Who has not seen it? Who has not felt the massive lift of salt-streaked, indigo wave stretching patently abstract fingers of foam at its crest, poised to overwhelm the distant, snow topped Mount Fuji? Who has not sensed the trepidation of the fishermen closely huddled in their boats, sluicing down the opposite slope into the trough of this great mass of water? Recognizable the world over, Hokusai’s The Great Wave Off Kanagawa is an iconic example of the ukiyo-e genre of Japanese art. It is prophetic as well, because such intricate and evocative landscapes, incorporating influences from the Western art world, would constitute the last phase in a centuries-long development.
Move forward a few seconds from that captured moment and the wave will collapse. We cannot know the fishermen’s fate, but skip ahead a few decades and the ukiyo-e woodblock print tradition itself will collapse along with the industry that supported it, employing image designers like Hokusai, wood block carvers who produced up to a dozen blocks for a single image (one for each color), and the publishers who turned the wheel of profit that had kept the business afloat.
For many years in Osaka’s Dotonbori district, when it was home to five kabuki theaters, Takano Seiko, the curator of the Kamigata Ukiyo-e Museum, was proprietor of an all-night café. “The actors used to walk through this neighborhood,” she told me. “But gradually the theaters closed and the actors disappeared.”
I have come to Takano-san’s museum to find out more about the origins of ukiyo-e and how the art form developed in the Kamigata region, as the Kansai area was once called. To understand ukiyo-e, we must first get to grips with the etymology of Ukiyo: The Floating World. The Japanese verb uku means “to float,” but as with many Japanese words, its boundaries of nuance go beyond that of the English translation. Uku can suggest an emotion quickly passing over a person’s face; extravagance; a smile or frown playing at the lips; to be carried away by frivolous passion or even to feel blue. Combined with yo, meaning “world,” ukiyo-e encapsulates Japan emerging from an age of civil war into one of peace and, for the common folk, a prosperity theretofore unknown. It was also a time of lurking disaster. Fires and earthquakes repeatedly ravaged even Edo, the capital city we now know as Tokyo. One could, without warning, become bereft of property and family overnight. And so from the gold and the ashes a spirit of living for the moment prevailed: knowing one’s life to be transient as the perfection of a spring cherry blossom. The epicenters of this culture were the places of diversion: theaters, sumo stadiums, and pleasure quarters. These were the places where ukiyo-e, “pictures of the Floating World” first appeared.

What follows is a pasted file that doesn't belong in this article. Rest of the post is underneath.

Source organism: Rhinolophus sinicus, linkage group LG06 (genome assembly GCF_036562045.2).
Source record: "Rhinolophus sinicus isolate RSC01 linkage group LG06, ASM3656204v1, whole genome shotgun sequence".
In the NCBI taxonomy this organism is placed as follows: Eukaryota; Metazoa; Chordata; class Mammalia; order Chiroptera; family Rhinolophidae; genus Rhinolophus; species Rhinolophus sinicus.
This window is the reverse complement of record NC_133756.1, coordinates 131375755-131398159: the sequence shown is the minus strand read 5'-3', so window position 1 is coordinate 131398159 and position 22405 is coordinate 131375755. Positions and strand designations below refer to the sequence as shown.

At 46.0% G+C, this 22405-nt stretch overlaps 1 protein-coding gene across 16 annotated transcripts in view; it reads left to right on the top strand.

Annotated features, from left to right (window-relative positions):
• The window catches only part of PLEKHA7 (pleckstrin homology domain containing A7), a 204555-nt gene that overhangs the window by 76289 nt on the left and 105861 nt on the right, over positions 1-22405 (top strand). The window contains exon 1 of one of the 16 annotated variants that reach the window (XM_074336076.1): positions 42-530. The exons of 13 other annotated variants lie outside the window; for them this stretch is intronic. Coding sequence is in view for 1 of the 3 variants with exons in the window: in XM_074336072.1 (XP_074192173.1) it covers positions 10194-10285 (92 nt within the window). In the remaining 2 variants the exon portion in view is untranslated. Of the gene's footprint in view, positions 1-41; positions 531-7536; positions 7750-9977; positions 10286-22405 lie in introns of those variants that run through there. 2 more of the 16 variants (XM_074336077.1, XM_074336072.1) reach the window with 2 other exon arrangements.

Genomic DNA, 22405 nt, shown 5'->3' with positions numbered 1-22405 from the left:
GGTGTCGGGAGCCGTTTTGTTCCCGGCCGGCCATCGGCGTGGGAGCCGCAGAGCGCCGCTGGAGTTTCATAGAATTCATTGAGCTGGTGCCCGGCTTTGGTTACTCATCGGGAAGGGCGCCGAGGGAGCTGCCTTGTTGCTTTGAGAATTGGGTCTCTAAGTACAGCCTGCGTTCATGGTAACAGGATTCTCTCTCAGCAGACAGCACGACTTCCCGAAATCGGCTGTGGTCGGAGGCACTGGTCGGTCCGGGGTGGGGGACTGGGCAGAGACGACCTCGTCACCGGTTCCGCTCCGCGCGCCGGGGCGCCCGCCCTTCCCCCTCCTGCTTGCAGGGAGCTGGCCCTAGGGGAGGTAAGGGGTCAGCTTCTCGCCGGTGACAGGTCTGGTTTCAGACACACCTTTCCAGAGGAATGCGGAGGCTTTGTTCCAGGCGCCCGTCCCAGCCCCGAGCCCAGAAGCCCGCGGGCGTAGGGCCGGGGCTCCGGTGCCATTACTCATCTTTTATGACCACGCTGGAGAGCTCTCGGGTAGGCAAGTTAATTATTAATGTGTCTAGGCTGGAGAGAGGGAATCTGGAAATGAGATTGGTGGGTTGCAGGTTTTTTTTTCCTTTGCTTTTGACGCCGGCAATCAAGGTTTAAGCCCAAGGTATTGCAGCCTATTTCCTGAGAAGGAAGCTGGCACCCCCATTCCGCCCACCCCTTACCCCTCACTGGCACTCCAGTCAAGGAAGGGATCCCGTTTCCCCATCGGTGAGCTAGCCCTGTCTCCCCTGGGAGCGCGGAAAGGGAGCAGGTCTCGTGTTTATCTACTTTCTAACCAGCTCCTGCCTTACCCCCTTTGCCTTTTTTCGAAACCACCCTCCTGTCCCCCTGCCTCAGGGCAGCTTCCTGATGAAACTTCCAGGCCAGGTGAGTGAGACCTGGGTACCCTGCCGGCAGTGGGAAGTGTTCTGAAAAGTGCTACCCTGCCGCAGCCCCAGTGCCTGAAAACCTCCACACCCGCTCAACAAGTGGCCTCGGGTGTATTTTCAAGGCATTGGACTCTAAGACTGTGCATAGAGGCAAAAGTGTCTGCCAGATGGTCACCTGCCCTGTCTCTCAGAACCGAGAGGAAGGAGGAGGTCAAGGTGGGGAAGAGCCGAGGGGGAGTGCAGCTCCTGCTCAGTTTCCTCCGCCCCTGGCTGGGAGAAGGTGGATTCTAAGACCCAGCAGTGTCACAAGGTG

The Floating World’s core was Edo, but its lifestyle found havens in the western cities of Osaka and Kyoto. In the 1700s Edo’s first ukiyo-e were monochrome portraits advertising actors, wrestlers, and courtesans. At the same time in Kamigata, ukiyo-e was more of a cottage industry, with fans or clubs producing woodblock printed books or hand-painted portraits of celebrities. In Edo the advertising fliers quickly evolved into souvenirs. Prints became more elaborate. Color was added, at first by hand-painting the finished prints, as were background embellishments, such as seasonal flowers. Then the technique of printing large, multicolor editions, using only woodblocks, made them even more affordable. In Kamigata, it was not until the 1800s that single-page prints became popular.
By the nineteenth century, patrons in both east and west Japan could buy realistic and dynamic reproductions of pivotal scenes in kabuki performances to display in their homes, but the styles differed between the regions. In Edo the focus was on the elegance of the characters, smoothing over the personal appearances of the performers, especially where the subjects were men playing female roles. In Kamigata it was the actor’s own character and features that were faithfully rendered and a print sometimes included calligraphy or poems in the actor’s own hand.
“The footsteps of the kabuki actors have faded,” Ms. Takano says, “but people can still follow them. Displaying these pictures brings happiness to the actors’ spirits and to the people visiting this neighborhood in the present.” Ms. Takano amassed a collection of Kamigata ukiyo-e so large that she herself no longer knows its number. In 2001 she demolished her café and on the same site built the Osaka Kamigata Ukiyo-e Museum. The space is small and can only display about 30 prints at one time. The theme of the spring exhibition is, of course, the evanescent cherry blossom.
While some time has passed since ukiyo-e’s demise, it is no surprise why the art has found devoted fans in the likes of Ms. Takano today. Inspired by the ephemeral, they give longevity to its expressions. So let your feet take you where you can enjoy them with your eyes instead of your imagination.
Kamigata Ukiyo-e Museum
Address: 1-6-4 Namba, Chuo Ward, Osaka
Hours: Tues-Sun 11am-6pm